This means risk. The model isn’t the model without it, and he tells tale of those trying – unsuccessfully – to mitigate risk or push it back onto customers in a way that all but guarantees failure. “This model requires a different investment of dollars in infrastructure and what happens is that the providers then get nervous around return on investment. You cannot look at it this way; you have to understand what your business risk is and you cannot mitigate your own risk by putting on your customers contract clauses and penalties that you bake into the business model or essentially tying them down into things or locking them into things to secure your revenue. It kills the business model,” cautions Dave.

Thinking about this in terms of Netflix helps drive home his point. “When Netflix comes to me and asks for ten dollars a month for all I can watch, I wonder what happens when I have watched all I want – but I know I can cancel anytime, so I go for it,” Dave says. “If Netflix asked me for ten dollars a month but told me I needed to sign a ten-year contract and pay in advance for the first year and if I needed to terminate the contract be held to a penalty of six years’ worth of revenue, they wouldn’t have a business model. For this to work, you have to stay true to the business model.”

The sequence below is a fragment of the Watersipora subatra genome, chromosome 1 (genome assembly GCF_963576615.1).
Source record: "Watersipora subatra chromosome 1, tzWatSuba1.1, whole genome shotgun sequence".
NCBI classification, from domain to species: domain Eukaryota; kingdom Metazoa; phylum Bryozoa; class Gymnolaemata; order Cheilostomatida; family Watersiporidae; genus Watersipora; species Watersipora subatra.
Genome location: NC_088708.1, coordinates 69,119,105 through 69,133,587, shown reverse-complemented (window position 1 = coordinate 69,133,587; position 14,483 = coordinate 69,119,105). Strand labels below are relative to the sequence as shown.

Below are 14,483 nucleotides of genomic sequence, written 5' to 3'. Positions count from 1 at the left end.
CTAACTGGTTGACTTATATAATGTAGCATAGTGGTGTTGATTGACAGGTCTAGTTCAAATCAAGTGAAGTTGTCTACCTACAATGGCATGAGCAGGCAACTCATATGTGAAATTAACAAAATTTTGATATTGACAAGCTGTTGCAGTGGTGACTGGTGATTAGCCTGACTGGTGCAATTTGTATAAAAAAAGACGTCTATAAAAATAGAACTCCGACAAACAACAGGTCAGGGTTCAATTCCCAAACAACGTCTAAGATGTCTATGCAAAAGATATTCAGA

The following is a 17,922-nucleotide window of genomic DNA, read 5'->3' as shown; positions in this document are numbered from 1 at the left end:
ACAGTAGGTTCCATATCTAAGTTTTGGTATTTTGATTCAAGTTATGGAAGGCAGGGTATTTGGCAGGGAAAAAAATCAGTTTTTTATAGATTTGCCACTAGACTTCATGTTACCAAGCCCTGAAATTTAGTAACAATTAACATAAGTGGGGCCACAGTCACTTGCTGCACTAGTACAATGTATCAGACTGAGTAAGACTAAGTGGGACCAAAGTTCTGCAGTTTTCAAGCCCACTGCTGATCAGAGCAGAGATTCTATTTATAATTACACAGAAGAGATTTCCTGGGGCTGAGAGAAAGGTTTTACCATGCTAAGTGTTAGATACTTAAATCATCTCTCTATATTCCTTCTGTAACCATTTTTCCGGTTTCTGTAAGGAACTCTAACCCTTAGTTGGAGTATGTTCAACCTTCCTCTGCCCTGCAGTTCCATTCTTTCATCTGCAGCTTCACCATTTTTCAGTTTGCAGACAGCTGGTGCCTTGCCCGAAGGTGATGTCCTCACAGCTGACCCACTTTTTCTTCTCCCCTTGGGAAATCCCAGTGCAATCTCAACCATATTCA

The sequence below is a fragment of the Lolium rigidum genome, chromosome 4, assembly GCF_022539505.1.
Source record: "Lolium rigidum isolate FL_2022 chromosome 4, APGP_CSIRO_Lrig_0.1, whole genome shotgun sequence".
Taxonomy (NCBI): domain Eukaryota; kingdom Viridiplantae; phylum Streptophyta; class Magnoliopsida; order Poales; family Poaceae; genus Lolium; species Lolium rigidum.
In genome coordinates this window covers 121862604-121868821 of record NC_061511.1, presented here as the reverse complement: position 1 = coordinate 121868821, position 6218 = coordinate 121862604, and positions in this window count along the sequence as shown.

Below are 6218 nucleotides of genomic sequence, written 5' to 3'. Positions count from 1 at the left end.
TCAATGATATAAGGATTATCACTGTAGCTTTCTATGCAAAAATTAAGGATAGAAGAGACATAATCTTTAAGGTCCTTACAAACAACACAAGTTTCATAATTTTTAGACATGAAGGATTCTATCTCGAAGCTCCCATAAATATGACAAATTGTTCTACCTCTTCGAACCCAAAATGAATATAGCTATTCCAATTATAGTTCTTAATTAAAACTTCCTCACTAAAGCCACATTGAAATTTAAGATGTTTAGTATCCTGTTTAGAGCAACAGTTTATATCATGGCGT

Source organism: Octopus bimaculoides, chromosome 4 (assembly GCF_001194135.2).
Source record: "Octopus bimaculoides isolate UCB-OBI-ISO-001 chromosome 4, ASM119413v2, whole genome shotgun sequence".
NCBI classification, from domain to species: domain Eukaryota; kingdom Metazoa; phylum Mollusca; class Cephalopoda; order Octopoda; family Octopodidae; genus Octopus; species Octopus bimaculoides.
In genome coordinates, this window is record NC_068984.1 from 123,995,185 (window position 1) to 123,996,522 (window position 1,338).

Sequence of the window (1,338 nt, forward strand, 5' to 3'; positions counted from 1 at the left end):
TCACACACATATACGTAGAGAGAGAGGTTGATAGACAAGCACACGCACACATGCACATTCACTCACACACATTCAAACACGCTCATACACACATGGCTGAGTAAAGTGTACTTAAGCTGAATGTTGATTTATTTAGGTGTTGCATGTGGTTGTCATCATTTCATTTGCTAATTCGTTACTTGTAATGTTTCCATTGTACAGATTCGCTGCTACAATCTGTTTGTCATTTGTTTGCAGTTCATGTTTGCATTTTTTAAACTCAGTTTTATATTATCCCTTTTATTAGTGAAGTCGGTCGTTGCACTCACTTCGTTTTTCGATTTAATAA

As we discuss what the future holds related to this evolution, we agree that adoption of this model is – and will continue to be – on the rise. Dave leaves you with some last words of wisdom: “If you’re looking at Servitizing your business, you will hear many times why it can’t be done and many times why you need to write difficult contracts or complicated contracts in order to do it. My advice is – go back to that philosophy I was always told to ask why five times and if they can’t answer on the fifth time then you know it’s not a real reason. Change it a little bit, ask why not five times and every time someone gives you a follow up just say, why not and why not, and you’ll get to the fifth one and you’ll realize there is no good reason to stick to the old way of doing things.”

Sarah Nicastro
Author

Creator, Future of Field Service